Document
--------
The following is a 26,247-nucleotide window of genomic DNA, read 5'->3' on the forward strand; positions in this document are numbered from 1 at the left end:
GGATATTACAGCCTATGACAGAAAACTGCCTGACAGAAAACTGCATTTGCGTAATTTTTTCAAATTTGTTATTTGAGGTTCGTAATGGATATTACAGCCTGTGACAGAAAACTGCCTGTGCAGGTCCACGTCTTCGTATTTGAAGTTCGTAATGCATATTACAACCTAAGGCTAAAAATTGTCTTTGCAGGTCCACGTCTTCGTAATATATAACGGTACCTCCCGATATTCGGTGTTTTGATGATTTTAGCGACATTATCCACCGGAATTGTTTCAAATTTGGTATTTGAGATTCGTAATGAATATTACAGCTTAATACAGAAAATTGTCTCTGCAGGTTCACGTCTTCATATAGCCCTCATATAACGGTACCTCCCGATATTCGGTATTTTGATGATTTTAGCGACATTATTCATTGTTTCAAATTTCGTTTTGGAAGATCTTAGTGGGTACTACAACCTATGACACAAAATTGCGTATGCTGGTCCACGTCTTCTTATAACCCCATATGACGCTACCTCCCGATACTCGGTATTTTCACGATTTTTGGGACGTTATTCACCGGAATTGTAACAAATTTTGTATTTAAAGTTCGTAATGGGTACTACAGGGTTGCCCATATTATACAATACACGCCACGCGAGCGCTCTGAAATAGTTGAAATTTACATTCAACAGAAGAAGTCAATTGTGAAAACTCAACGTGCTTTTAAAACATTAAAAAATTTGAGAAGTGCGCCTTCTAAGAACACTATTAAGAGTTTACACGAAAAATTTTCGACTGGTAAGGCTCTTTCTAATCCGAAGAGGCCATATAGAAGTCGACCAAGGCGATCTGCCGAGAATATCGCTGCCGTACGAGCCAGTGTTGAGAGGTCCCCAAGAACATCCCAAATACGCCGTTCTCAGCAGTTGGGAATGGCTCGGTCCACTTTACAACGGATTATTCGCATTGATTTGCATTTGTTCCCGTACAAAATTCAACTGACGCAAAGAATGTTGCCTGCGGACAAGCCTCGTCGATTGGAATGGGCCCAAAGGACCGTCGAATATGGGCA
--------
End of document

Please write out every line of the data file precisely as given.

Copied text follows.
The following is a 26,247-nucleotide window of genomic DNA, read 5'->3' on the forward strand; positions in this document are numbered from 1 at the left end:
GGATATTACAGCCTATGACAGAAAACTGCCTGACAGAAAACTGCATTTGCGTAATTTTTTCAAATTTGTTATTTGAGGTTCGTAATGGATATTACAGCCTGTGACAGAAAACTGCCTGTGCAGGTCCACGTCTTCGTATTTGAAGTTCGTAATGCATATTACAACCTAAGGCTAAAAATTGTCTTTGCAGGTCCACGTCTTCGTAATATATAACGGTACCTCCCGATATTCGGTGTTTTGATGATTTTAGCGACATTATCCACCGGAATTGTTTCAAATTTGGTATTTGAGATTCGTAATGAATATTACAGCTTAATACAGAAAATTGTCTCTGCAGGTTCACGTCTTCATATAGCCCTCATATAACGGTACCTCCCGATATTCGGTATTTTGATGATTTTAGCGACATTATTCATTGTTTCAAATTTCGTTTTGGAAGATCTTAGTGGGTACTACAACCTATGACACAAAATTGCGTATGCTGGTCCACGTCTTCTTATAACCCCATATGACGCTACCTCCCGATACTCGGTATTTTCACGATTTTTGGGACGTTATTCACCGGAATTGTAACAAATTTTGTATTTAAAGTTCGTAATGGGTACTACAGGGTTGCCCATATTATACAATACACGCCACGCGAGCGCTCTGAAATAGTTGAAATTTACATTCAACAGAAGAAGTCAATTGTGAAAACTCAACGTGCTTTTAAAACATTAAAAAATTTGAGAAGTGCGCCTTCTAAGAACACTATTAAGAGTTTACACGAAAAATTTTCGACTGGTAAGGCTCTTTCTAATCCGAAGAGGCCATATAGAAGTCGACCAAGGCGATCTGCCGAGAATATCGCTGCCGTACGAGCCAGTGTTGAGAGGTCCCCAAGAACATCCCAAATACGCCGTTCTCAGCAGTTGGGAATGGCTCGGTCCACTTTACAACGGATTATTCGCATTGATTTGCATTTGTTCCCGTACAAAATTCAACTGACGCAAAGAATGTTGCCTGCGGACAAGCCTCGTCGATTGGAATGGGCCCAAAGGACCGTCGAATATGGGCA